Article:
A budget is a reflection of shared values: Do we support those who are struggling, or do we tell them to fend for themselves? Do we recognize that we all do better when we all do better, or do we chock up struggle to a lack of personal responsibility? These were some of the overarching questions of the budget process this year, as priorities became clear.
From the start, Democrats fought hard against Senate Republican proposed budget cuts that would decimate the foundations of our state public health and education infrastructure. Senate Republicans fought to cut funding to state hospitals, homecare worker health care, temporary food & cash assistance grants, services for clients with disabilities, housing & homelessness programs, state workforce benefits, and family services. We opposed these cuts because they are quite simply bad policy for Washington State, not to mention antithetical to our Democratic values.
Our budget policy goals this year included strengthening the social safety net, investing in K-12 basic education, and taking legislative action to fight climate change – that’s the budget Democrats fought hard for, and won. Together, we:
- Expanded early childhood education slots for low-income families,
- Boosted funding for the State Need Grant so students can access financial aid for college,
- Increased funding for crucial mental and public health programs as well as Medicaid, ramping up efforts to fight the opioid crisis and reduce homelessness rates,
- Added funding for assistance programs to keep youth and families off the streets and for state food and temporary assistance to families in need,
- Fully funded the Clean Air Rule, taking a significant step to hold big business accountable for polluting practices,
- Extended a major solar power incentive program, expanding renewable energy and creating jobs in one of the fastest growing sectors of our economy,
- And, we included $7.3 billion in new funding for K-12 education—keeping our promise to 1.1 million schoolchildren.
We are committed to investing in children, students, and working families to build a better Washington for generations to come. But these investments come at a cost. With Democrats in control of the House and Republicans in control of the Senate, we had almost no common ground on how to fund the increased budget needs in education. Republicans wanted to increase property taxes by $1.50 per $1,000 in assessed value, a steep increase that would have gravely impacted middle-class families across the state.
Democrats want those who benefit from the state’s steady economic growth to pay their fair share. This means progressive tax reform and new revenue sources: a capital gains tax, a change to real estate taxes to help middle class families afford a home, a carbon tax designed to mitigate the impact on low-income folks, and the closure of tax breaks that no longer made any sense. For months, Republicans refused to negotiate a deal that would not hit working families harder than big business, preferring to run down the clock and force a government shutdown rather than do the jobs we were elected to do.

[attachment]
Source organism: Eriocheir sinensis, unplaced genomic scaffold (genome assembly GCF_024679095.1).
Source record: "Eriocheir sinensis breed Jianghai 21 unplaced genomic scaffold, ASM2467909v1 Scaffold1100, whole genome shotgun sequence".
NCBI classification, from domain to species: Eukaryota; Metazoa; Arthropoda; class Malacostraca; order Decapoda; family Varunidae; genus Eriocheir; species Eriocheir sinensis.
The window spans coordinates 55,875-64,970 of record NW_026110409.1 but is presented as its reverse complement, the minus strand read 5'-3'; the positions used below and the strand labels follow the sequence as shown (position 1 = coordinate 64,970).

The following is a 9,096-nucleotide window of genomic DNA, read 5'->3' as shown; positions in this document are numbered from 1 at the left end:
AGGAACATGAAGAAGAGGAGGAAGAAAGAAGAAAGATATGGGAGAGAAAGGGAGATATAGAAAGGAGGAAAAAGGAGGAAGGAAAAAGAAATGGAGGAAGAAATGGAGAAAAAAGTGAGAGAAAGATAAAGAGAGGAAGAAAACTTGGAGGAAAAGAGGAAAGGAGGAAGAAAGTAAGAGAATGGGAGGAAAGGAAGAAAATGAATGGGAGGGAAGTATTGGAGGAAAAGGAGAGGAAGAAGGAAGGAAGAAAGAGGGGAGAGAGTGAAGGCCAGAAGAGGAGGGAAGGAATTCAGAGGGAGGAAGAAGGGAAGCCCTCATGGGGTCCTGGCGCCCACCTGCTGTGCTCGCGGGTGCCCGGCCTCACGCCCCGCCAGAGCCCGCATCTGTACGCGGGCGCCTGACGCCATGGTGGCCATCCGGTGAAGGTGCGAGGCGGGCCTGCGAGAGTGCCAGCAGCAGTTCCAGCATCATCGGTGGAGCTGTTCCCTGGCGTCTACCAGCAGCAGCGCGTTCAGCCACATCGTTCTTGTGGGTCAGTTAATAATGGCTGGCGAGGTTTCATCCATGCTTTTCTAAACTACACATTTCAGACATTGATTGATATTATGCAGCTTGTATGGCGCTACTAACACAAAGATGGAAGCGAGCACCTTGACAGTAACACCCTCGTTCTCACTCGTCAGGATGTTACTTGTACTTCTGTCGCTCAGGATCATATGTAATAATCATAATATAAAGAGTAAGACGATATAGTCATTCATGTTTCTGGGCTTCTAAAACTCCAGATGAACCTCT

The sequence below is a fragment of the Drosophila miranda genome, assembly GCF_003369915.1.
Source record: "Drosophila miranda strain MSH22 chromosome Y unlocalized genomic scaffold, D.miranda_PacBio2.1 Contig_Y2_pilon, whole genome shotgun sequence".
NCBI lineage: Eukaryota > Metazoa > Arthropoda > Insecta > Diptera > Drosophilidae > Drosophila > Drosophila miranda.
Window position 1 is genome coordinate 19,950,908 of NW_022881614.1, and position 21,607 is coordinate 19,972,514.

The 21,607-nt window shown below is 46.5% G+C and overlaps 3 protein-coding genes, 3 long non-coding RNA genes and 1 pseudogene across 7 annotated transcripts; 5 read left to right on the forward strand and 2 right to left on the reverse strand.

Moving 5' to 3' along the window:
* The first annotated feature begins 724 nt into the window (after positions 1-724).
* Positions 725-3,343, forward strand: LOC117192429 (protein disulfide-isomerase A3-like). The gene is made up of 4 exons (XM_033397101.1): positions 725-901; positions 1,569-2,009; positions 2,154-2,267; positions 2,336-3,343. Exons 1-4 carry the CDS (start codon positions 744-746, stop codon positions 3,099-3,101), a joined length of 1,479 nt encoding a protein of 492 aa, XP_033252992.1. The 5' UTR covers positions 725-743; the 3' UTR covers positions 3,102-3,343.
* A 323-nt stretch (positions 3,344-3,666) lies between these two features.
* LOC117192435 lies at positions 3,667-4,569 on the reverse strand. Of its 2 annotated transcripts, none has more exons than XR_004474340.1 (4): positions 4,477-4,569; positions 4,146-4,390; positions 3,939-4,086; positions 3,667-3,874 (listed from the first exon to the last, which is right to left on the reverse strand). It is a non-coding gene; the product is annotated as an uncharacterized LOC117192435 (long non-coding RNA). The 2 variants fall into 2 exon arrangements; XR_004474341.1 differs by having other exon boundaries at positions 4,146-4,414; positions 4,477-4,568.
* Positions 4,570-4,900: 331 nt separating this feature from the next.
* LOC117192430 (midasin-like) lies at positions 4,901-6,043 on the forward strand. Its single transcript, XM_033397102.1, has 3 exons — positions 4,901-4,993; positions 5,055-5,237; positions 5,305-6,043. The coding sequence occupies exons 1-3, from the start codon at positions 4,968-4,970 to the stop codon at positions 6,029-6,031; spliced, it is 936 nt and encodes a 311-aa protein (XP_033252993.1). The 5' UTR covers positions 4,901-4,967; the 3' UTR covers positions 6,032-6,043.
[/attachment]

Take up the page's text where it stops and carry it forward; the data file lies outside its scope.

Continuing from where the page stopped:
Although the state hasn’t raised property taxes in many years, local governments and voter-approved initiatives have. In a divided government, compromise is the only way to accomplish our goals. To avoid a shutdown, fully fund education, and generate new revenue, we agreed to a compromise.
In the end, Republicans got the property tax increase they fought tooth and nail for, but Democrats argued them down to $0.82 per $1,000 in assessed value. We voted for this compromise because a shutdown to the government would be catastrophic to tens of thousands of families in our state, hurt the most vulnerable who rely on state services, potentially wreck a credit rating we rely on to fund public works projects, and do nothing to further negotiations. We weren’t willing to play games with people’s lives.
Democrats got a Democratic budget, investments where they are needed without drastic cuts, and some of our proposed revenue plan—including closing several tax breaks we have wanted to end, such as:
- Closing the tax break on extracted fuel that refineries had taken advantage of for years means large oil corporations will be contributing to fully funding education.
- Ending the sales tax exemption for bottled water, an environmental goal for Democrats for years.
Republicans got their Republican Property Tax Plan, but Democrats argued them down to $0.82 per $1,000 in assessed value. We voted for this compromise because a shutdown to the government would be catastrophic to tens of thousands of families in our state, hurt the most vulnerable who rely on state services, potentially wreck a credit rating we rely on to fund public works projects, and do nothing to further negotiations.
Also passed in the tax plan was a tax cut for manufacturers. We signed a letter to Gov. Inslee encouraging him to veto that part of the plan–which he did. We won’t support an override of the veto and agree that cutting business taxes while raising property taxes is the wrong thing to do.
Frankly, we share the disappointment and frustration of many of you who have engaged with this budget process from the beginning. We fought tooth and nail to lower the rate of property tax increase, and we are committed to continuing the fight for progressive tax reform in WA state. While the property taxes were the last revenue option we wanted to consider, they do fund a budget that invests heavily in Seattle schools, teacher salaries, class-size reduction, learning assistance, bilingual instruction, special education, and low-performing schools. .
Fulfilling our funding obligations for the next biennium has been a long road. We look forward to continuing to work with our colleagues – and all of you – to build broader support for the progressive values of the Democratic caucus.
Thanks for reading!